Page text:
The horror threesome under review are The Unborn, REC 2 and, newly released, Insidious. The  latter having been revealed as the biggest earning film of 2011 so far, cost a mere $1m to make with it already making $45m so far in the US alone, could end up making worldwide sales of around the $90m mark. Not bad for small time director James Wan, comfortably out doing the likes of the Wes Craven's disappointing Scream 4.
Insidious - In cinemas now

There's been much talk regarding this movie. James Wan's Insidious is touted as a genuinely scary experience, but does it live up to frightening nature of The Blair Witch Project or Paranormal Activity? Granted, Insidious is a different kind of horror, it strays from the now common home made, shaky cam footage and instead opts for something that is overtly fictional without any ambiguity regarding its authenticity.

The story of a generic family who move into a new home and proceed to be haunted by supernatural nasties doesn't tread new ground, but surprisingly the style of the movie is its refreshing aspect here. It doesn't try to be anything it isn't. Simple shots, classic set ups and scares are what strangely gives it charm. It's obvious, from the over dramatic score and sudden reveal of the title, at the beginning that Wan's influence of 70's horror is apparent and continues to pay homage throughout. On a basic level, his genre clichéd techniques are intended to make audiences jump, yet one can pick up on a tongue in cheek approach to the film, which does confuse opinion as to whether it takes itself seriously or not.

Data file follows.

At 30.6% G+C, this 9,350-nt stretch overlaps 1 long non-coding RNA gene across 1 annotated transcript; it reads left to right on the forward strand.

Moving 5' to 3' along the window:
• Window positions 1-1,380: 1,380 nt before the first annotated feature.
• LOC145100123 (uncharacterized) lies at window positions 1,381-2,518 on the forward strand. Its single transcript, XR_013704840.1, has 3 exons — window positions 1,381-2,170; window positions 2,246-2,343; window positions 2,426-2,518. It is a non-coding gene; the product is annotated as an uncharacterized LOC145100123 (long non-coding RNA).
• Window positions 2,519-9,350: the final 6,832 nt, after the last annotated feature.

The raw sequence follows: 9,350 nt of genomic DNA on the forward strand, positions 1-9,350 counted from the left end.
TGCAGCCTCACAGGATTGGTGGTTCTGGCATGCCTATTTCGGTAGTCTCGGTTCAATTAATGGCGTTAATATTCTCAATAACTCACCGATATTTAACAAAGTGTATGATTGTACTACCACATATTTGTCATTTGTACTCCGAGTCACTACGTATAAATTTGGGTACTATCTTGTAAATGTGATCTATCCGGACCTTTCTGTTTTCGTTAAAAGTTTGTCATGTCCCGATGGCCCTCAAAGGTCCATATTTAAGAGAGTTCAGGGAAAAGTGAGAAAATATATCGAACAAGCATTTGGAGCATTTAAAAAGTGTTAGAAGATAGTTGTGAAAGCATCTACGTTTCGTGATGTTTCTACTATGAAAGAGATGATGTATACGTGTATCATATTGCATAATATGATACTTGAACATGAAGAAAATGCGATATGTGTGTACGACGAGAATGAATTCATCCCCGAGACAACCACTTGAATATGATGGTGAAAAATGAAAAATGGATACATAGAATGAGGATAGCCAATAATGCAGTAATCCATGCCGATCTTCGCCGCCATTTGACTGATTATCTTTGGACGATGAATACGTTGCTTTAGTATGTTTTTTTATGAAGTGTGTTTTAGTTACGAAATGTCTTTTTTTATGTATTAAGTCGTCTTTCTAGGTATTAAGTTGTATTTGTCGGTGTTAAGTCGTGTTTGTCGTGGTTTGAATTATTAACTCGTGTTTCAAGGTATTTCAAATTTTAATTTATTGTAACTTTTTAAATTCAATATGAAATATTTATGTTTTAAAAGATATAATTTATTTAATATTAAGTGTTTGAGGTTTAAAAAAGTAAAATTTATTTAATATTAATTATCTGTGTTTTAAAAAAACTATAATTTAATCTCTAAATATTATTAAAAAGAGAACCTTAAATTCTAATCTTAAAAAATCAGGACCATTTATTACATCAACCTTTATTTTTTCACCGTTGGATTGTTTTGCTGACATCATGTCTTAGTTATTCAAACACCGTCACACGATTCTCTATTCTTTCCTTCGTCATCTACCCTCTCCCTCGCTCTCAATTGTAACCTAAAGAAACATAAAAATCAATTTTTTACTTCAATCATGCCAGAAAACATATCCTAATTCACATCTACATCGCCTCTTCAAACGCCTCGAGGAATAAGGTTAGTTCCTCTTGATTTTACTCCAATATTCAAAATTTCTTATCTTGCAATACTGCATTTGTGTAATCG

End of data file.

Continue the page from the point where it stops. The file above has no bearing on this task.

Starring Patrick Wilson (Watchmen) and Rose Byrne (28 Weeks Later), the pair, along with their three kids, move into a new home where typically strange things begin to happen, suggesting something paranormal is lurking. The focus of the story is on their son Dalton who, after a ghostly encounter in the dark and spooky attic, falls into a coma. Cue a safe story that uses the most basic of plot devices to inform us of Dalton's out of body 'travels' in his sleep, wandering a realm between the living and the dead, which encourages demons to possess his body. It's that straight forward.

As discussed earlier, it's not your typical modern horror. References to Poltergeist and other such iconic horror flicks are evident, but what Insidious does do is to blend the modern with the classic.

It cannot be denied, there are some well executed scary moments but they are unfortunately too few and far between. Surprisingly these notable scares are not done for cheap frights either. Simple imagery works well rather than constructing cheap ways to terrify, which I found to be a pleasing approach. However, the too-few-and-far-between chilling moments are dwarfed by the inept nature of other aspects including the acting, or lack of it. Whether intentional or not, it ruins the atmosphere with desperately poor performances (specifically aiming criticisms towards the leads). Unless a wooden, awkward style was intentional, then it failed completely as it actively makes audiences aware they are watching a film. Performance wise, the only positives were enjoyable cameos from the duo of ghost busters Specs (Leigh Whannel) and Tucker (Angus Sampson) but sadly it's too little too late.